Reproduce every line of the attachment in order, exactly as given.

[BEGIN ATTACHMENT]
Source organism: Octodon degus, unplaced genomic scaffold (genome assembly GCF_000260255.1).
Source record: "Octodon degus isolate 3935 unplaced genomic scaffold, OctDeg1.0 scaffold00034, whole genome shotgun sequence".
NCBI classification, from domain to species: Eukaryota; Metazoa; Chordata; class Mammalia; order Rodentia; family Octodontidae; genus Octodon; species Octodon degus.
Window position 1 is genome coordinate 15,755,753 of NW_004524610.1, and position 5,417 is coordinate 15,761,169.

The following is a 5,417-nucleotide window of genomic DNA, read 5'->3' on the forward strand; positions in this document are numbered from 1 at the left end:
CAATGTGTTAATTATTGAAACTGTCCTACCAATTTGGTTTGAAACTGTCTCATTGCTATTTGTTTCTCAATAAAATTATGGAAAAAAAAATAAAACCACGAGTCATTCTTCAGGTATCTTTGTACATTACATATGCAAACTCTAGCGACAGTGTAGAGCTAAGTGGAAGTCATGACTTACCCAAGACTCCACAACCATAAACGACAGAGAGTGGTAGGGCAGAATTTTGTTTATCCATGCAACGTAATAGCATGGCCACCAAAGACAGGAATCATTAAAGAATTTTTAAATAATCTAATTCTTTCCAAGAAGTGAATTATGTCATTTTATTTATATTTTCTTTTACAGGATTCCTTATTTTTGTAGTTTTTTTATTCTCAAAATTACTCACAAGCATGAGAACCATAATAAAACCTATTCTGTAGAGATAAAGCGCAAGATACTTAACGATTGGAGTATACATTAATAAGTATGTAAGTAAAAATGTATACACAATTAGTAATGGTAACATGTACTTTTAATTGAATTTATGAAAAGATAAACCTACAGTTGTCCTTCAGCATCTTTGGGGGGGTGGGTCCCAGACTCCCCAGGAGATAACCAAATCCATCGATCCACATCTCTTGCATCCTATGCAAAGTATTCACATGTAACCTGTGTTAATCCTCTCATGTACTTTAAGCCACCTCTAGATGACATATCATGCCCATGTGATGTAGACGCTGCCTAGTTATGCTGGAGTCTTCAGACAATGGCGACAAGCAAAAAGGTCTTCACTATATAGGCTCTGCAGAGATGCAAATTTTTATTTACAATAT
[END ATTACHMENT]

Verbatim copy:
Source organism: Octodon degus, unplaced genomic scaffold (genome assembly GCF_000260255.1).
Source record: "Octodon degus isolate 3935 unplaced genomic scaffold, OctDeg1.0 scaffold00034, whole genome shotgun sequence".
NCBI classification, from domain to species: Eukaryota; Metazoa; Chordata; class Mammalia; order Rodentia; family Octodontidae; genus Octodon; species Octodon degus.
Window position 1 is genome coordinate 15,755,753 of NW_004524610.1, and position 5,417 is coordinate 15,761,169.

The following is a 5,417-nucleotide window of genomic DNA, read 5'->3' on the forward strand; positions in this document are numbered from 1 at the left end:
CAATGTGTTAATTATTGAAACTGTCCTACCAATTTGGTTTGAAACTGTCTCATTGCTATTTGTTTCTCAATAAAATTATGGAAAAAAAAATAAAACCACGAGTCATTCTTCAGGTATCTTTGTACATTACATATGCAAACTCTAGCGACAGTGTAGAGCTAAGTGGAAGTCATGACTTACCCAAGACTCCACAACCATAAACGACAGAGAGTGGTAGGGCAGAATTTTGTTTATCCATGCAACGTAATAGCATGGCCACCAAAGACAGGAATCATTAAAGAATTTTTAAATAATCTAATTCTTTCCAAGAAGTGAATTATGTCATTTTATTTATATTTTCTTTTACAGGATTCCTTATTTTTGTAGTTTTTTTATTCTCAAAATTACTCACAAGCATGAGAACCATAATAAAACCTATTCTGTAGAGATAAAGCGCAAGATACTTAACGATTGGAGTATACATTAATAAGTATGTAAGTAAAAATGTATACACAATTAGTAATGGTAACATGTACTTTTAATTGAATTTATGAAAAGATAAACCTACAGTTGTCCTTCAGCATCTTTGGGGGGGTGGGTCCCAGACTCCCCAGGAGATAACCAAATCCATCGATCCACATCTCTTGCATCCTATGCAAAGTATTCACATGTAACCTGTGTTAATCCTCTCATGTACTTTAAGCCACCTCTAGATGACATATCATGCCCATGTGATGTAGACGCTGCCTAGTTATGCTGGAGTCTTCAGACAATGGCGACAAGCAAAAAGGTCTTCACTATATAGGCTCTGCAGAGATGCAAATTTTTATTTACAATAT